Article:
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What Should I Do If Other Buyers Are Trying To Buy The Same Business?



Posted By: Peter Siegel MBA: BizBen Founder, Lead Advisor.   Buying a small business is hard enough when there is no competition, so how might a buyer navigate the process when there is additional competition from other buyers? Peter Siegel, MBA (BizBen ProBuy Program) and others explain a few of the ways that a buyer can beat out other buyers.

When attempting to purchase a business, it is important to understand that you likely aren t alone. In many cases, there are a number of potential buyers lining up for the chance to acquire a successful business, which can make the process nerve-racking for the average buyer. Buyers must prepare for competition, so that they know how to navigate the buying process and market themselves to the seller.

To start, competitive buyers must realize that some of the most rewarding things in life are often the most challenging as well. Preparing for the most difficult of business transactions will help ease the anxiety and insecurities of a buyer later on. If one is already having such feelings about there being more than just the seller to worry about, they must ask themselves if a business that is drawing no interest from other buyers is truly worth buying. Surely there are businesses that fly under the radar, but considering a business that everyone else wants to buy is a telling sign that you are in the right place.

As you begin the process of buying a small business that has a lot of interested parties, you will want to understand how the owner/seller is operating their process, and determine what is important to them. If you are worried about being the highest bidder, you shouldn't be. The selling price, while important, is going to be coupled with other important features such as deal terms, financing (getting pre-qualified is critical), post-sale terms, and length of time that the whole process will take. When you know what they are looking for, you'll be able to also determine if you are able to meet their needs and requirements, or be able to negotiate an offer attractive enough to make them consider you their ultimate business buyer. Taking the time to get to know your seller will tell you what they are looking for in a deal, and allow you to present a well-rounded reasonable purchase agreement or LOI when the time comes.

From the moment you first introduce yourself to the owner/seller, you are trying to convince them why you are the best candidate to take over their business. The financial and deal terms are important aspects of the process, but a difference in opinion there won't necessarily take you out of the running if you are able to maintain a professional attitude and your composure as a reasonable, motivated business buyer. It is important to remember that you are competing against people (other buyers) because you are marketing yourself just as much as you are marketing your business skills. Nothing will end negotiations quicker than a lack of people skills, unwillingness to find common ground, and a lack of respect. With that being said, it is critical to have a positive attitude, be willing to work together with the seller to make a deal work, and show that you are a genuine person throughout the process of buying a business. If you are able to demonstrate that you are a stand-up individual, you may not only find yourself with a new business, but a seller that is willing to help you transition into the role of a successful business owner as well.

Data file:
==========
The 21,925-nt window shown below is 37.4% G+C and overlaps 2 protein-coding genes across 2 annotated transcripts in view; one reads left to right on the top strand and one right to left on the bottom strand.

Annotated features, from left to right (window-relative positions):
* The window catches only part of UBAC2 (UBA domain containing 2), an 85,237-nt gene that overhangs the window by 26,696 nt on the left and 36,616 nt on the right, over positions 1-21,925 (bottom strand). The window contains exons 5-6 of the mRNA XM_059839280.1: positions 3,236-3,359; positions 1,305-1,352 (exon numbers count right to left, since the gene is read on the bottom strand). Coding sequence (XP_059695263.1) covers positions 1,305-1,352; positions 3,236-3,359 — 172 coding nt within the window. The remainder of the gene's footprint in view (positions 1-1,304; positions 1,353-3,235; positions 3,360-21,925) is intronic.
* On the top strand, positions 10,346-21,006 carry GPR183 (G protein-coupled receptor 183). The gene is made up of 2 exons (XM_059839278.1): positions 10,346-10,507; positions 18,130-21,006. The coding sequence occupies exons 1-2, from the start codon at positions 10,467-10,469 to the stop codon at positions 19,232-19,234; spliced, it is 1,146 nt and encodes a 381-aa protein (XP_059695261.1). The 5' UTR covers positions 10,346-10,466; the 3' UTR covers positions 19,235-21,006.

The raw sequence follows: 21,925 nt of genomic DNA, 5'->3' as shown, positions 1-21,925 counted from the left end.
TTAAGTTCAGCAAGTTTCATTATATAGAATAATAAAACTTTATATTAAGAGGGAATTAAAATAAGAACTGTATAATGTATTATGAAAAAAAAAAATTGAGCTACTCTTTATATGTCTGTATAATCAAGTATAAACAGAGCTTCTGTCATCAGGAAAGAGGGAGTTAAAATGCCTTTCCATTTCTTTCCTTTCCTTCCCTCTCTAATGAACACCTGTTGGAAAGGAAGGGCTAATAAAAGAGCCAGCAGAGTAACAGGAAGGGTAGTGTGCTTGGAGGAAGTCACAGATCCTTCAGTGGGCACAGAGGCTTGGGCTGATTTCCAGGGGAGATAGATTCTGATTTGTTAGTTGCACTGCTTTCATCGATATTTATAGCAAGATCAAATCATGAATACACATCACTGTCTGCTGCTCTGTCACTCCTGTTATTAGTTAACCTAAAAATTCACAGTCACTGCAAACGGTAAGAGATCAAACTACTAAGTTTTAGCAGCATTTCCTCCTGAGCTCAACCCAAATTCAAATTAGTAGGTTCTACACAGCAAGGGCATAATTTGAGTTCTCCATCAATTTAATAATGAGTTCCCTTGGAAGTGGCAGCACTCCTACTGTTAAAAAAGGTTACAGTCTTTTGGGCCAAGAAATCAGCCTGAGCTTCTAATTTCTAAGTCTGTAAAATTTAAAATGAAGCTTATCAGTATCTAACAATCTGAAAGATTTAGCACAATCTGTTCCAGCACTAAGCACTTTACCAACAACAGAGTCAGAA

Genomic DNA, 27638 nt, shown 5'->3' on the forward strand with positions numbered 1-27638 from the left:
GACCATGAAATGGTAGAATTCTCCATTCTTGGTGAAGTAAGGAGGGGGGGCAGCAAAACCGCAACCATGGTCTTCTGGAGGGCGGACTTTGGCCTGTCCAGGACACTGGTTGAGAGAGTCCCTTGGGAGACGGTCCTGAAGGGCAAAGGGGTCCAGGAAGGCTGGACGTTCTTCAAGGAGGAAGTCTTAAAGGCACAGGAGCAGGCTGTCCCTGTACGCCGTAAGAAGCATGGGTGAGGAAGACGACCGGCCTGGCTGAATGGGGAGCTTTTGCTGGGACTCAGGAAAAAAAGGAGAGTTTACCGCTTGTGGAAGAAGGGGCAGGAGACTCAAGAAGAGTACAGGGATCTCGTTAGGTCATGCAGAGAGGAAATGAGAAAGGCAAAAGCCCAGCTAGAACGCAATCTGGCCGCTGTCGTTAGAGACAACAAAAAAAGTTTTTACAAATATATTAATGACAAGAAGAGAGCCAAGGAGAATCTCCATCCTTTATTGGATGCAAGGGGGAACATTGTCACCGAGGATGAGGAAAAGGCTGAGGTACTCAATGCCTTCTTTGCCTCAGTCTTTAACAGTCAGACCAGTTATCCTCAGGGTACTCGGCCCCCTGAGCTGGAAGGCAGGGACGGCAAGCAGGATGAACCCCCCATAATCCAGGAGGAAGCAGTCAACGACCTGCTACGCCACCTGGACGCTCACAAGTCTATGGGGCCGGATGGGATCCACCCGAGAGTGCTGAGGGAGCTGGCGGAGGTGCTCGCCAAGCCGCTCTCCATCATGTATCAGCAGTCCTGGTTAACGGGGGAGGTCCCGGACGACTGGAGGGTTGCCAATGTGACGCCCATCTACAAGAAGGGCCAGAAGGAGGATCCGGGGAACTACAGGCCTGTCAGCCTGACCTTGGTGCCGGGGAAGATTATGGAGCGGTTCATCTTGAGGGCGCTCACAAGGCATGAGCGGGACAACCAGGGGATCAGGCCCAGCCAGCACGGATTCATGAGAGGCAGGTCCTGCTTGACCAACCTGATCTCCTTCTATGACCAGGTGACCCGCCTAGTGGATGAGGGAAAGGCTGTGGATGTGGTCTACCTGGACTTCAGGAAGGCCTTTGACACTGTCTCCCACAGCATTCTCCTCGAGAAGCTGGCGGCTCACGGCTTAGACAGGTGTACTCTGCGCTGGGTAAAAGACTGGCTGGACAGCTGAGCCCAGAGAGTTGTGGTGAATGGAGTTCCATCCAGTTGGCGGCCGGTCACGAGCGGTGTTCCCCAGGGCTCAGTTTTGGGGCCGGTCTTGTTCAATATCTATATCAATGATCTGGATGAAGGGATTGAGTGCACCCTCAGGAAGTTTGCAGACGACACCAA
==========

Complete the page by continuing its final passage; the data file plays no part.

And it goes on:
The final area of focus that can help you beat out the competition is having the ability to come prepared and move quickly. The buying process isn't a race, and is a process that requires a lot of hard work, but coming with knowledge of the industry, a plan for obtaining financing (make sure you get professionally pre-qualified by someone who specializes in business purchase financing and work with a long list of potential banks and financial institutions!), and a strong professional team - CPA, Attorney, Finance Specialist, are all ways to speed up the business buying process. An owner/seller doesn't want to wait years to carefully vet a long line of potential buyers, and will appreciate a buyer who knows how the process works, and doesn't have to spend a lot of time working out things that they should have lined up before entering the buying process. You should be able to make and meet timely deadlines that show the business seller you mean business!

Navigating through the buying process when you have a number of (buyer) competitors is a challenging process, but can be made a lot easier if you come prepared, allocate the time to understand the owner/seller, work quickly to close a deal, and market yourself in a professional manner.

Contributor: Broker/Consultant: Elderly Care Services
Have you ever thought about how buying a business, selling a home or any simple transaction is so very very similar as to participating in a simple game of volleyball or other competition?